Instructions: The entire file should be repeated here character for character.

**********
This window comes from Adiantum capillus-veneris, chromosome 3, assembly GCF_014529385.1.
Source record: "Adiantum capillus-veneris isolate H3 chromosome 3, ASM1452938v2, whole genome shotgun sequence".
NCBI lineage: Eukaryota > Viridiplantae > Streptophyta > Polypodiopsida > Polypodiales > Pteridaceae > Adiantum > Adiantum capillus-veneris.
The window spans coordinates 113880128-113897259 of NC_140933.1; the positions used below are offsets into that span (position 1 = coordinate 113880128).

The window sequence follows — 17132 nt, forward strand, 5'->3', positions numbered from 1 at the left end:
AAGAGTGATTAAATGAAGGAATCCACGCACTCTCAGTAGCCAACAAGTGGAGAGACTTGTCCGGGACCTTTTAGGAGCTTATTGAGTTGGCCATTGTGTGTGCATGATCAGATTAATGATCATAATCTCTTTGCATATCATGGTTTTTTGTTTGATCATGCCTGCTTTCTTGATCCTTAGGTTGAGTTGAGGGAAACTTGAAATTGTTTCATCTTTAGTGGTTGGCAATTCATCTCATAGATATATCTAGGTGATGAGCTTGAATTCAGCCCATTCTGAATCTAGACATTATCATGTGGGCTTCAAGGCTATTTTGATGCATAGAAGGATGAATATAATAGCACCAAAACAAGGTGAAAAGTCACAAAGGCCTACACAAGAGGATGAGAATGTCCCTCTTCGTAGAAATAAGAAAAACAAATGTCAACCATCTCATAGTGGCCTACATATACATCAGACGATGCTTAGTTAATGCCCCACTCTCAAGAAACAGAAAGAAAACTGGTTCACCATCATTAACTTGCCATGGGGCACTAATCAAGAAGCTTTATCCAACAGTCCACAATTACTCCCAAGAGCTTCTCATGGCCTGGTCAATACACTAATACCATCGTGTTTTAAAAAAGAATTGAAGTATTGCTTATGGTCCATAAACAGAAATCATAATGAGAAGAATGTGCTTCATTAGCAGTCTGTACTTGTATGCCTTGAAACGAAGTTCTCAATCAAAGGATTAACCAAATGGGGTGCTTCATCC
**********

This window comes from Adiantum capillus-veneris, chromosome 3, assembly GCF_014529385.1.
Source record: "Adiantum capillus-veneris isolate H3 chromosome 3, ASM1452938v2, whole genome shotgun sequence".
NCBI lineage: Eukaryota > Viridiplantae > Streptophyta > Polypodiopsida > Polypodiales > Pteridaceae > Adiantum > Adiantum capillus-veneris.
The window spans coordinates 113880128-113897259 of NC_140933.1; the positions used below are offsets into that span (position 1 = coordinate 113880128).

The window sequence follows — 17132 nt, forward strand, 5'->3', positions numbered from 1 at the left end:
AAGAGTGATTAAATGAAGGAATCCACGCACTCTCAGTAGCCAACAAGTGGAGAGACTTGTCCGGGACCTTTTAGGAGCTTATTGAGTTGGCCATTGTGTGTGCATGATCAGATTAATGATCATAATCTCTTTGCATATCATGGTTTTTTGTTTGATCATGCCTGCTTTCTTGATCCTTAGGTTGAGTTGAGGGAAACTTGAAATTGTTTCATCTTTAGTGGTTGGCAATTCATCTCATAGATATATCTAGGTGATGAGCTTGAATTCAGCCCATTCTGAATCTAGACATTATCATGTGGGCTTCAAGGCTATTTTGATGCATAGAAGGATGAATATAATAGCACCAAAACAAGGTGAAAAGTCACAAAGGCCTACACAAGAGGATGAGAATGTCCCTCTTCGTAGAAATAAGAAAAACAAATGTCAACCATCTCATAGTGGCCTACATATACATCAGACGATGCTTAGTTAATGCCCCACTCTCAAGAAACAGAAAGAAAACTGGTTCACCATCATTAACTTGCCATGGGGCACTAATCAAGAAGCTTTATCCAACAGTCCACAATTACTCCCAAGAGCTTCTCATGGCCTGGTCAATACACTAATACCATCGTGTTTTAAAAAAGAATTGAAGTATTGCTTATGGTCCATAAACAGAAATCATAATGAGAAGAATGTGCTTCATTAGCAGTCTGTACTTGTATGCCTTGAAACGAAGTTCTCAATCAAAGGATTAACCAAATGGGGTGCTTCATCC